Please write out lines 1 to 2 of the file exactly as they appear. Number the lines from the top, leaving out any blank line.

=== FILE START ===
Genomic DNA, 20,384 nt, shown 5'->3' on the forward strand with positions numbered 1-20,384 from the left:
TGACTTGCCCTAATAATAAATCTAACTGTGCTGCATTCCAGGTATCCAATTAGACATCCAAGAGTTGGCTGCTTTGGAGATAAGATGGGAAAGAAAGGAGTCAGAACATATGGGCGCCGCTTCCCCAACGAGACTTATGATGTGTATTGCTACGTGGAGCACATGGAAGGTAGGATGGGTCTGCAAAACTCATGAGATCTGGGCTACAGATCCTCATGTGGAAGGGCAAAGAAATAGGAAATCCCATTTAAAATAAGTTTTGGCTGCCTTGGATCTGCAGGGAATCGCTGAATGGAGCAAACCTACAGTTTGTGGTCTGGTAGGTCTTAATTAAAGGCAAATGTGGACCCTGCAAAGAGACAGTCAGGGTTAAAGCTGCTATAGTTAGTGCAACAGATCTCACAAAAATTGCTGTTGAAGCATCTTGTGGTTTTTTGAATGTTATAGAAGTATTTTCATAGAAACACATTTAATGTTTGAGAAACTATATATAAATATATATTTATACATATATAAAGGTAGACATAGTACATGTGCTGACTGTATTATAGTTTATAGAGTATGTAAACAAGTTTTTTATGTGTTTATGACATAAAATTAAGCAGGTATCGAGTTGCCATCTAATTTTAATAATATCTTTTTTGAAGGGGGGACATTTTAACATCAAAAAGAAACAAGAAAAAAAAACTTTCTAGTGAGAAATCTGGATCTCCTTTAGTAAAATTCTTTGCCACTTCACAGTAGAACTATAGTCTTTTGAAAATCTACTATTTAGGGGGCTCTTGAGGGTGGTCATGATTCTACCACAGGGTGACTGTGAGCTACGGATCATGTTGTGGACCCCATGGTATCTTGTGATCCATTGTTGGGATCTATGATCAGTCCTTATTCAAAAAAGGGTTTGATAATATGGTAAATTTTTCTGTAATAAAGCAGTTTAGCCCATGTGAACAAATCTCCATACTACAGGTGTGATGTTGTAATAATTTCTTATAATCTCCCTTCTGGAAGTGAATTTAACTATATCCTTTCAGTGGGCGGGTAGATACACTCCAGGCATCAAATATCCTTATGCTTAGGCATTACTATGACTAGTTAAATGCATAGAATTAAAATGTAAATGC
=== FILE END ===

Genomic DNA, 20,384 nt, shown 5'->3' on the forward strand with positions numbered 1-20,384 from the left:
TGACTTGCCCTAATAATAAATCTAACTGTGCTGCATTCCAGGTATCCAATTAGACATCCAAGAGTTGGCTGCTTTGGAGATAAGATGGGAAAGAAAGGAGTCAGAACATATGGGCGCCGCTTCCCCAACGAGACTTATGATGTGTATTGCTACGTGGAGCACATGGAAGGTAGGATGGGTCTGCAAAACTCATGAGATCTGGGCTACAGATCCTCATGTGGAAGGGCAAAGAAATAGGAAATCCCATTTAAAATAAGTTTTGGCTGCCTTGGATCTGCAGGGAATCGCTGAATGGAGCAAACCTACAGTTTGTGGTCTGGTAGGTCTTAATTAAAGGCAAATGTGGACCCTGCAAAGAGACAGTCAGGGTTAAAGCTGCTATAGTTAGTGCAACAGATCTCACAAAAATTGCTGTTGAAGCATCTTGTGGTTTTTTGAATGTTATAGAAGTATTTTCATAGAAACACATTTAATGTTTGAGAAACTATATATAAATATATATTTATACATATATAAAGGTAGACATAGTACATGTGCTGACTGTATTATAGTTTATAGAGTATGTAAACAAGTTTTTTATGTGTTTATGACATAAAATTAAGCAGGTATCGAGTTGCCATCTAATTTTAATAATATCTTTTTTGAAGGGGGGACATTTTAACATCAAAAAGAAACAAGAAAAAAAAACTTTCTAGTGAGAAATCTGGATCTCCTTTAGTAAAATTCTTTGCCACTTCACAGTAGAACTATAGTCTTTTGAAAATCTACTATTTAGGGGGCTCTTGAGGGTGGTCATGATTCTACCACAGGGTGACTGTGAGCTACGGATCATGTTGTGGACCCCATGGTATCTTGTGATCCATTGTTGGGATCTATGATCAGTCCTTATTCAAAAAAGGGTTTGATAATATGGTAAATTTTTCTGTAATAAAGCAGTTTAGCCCATGTGAACAAATCTCCATACTACAGGTGTGATGTTGTAATAATTTCTTATAATCTCCCTTCTGGAAGTGAATTTAACTATATCCTTTCAGTGGGCGGGTAGATACACTCCAGGCATCAAATATCCTTATGCTTAGGCATTACTATGACTAGTTAAATGCATAGAATTAAAATGTAAATGC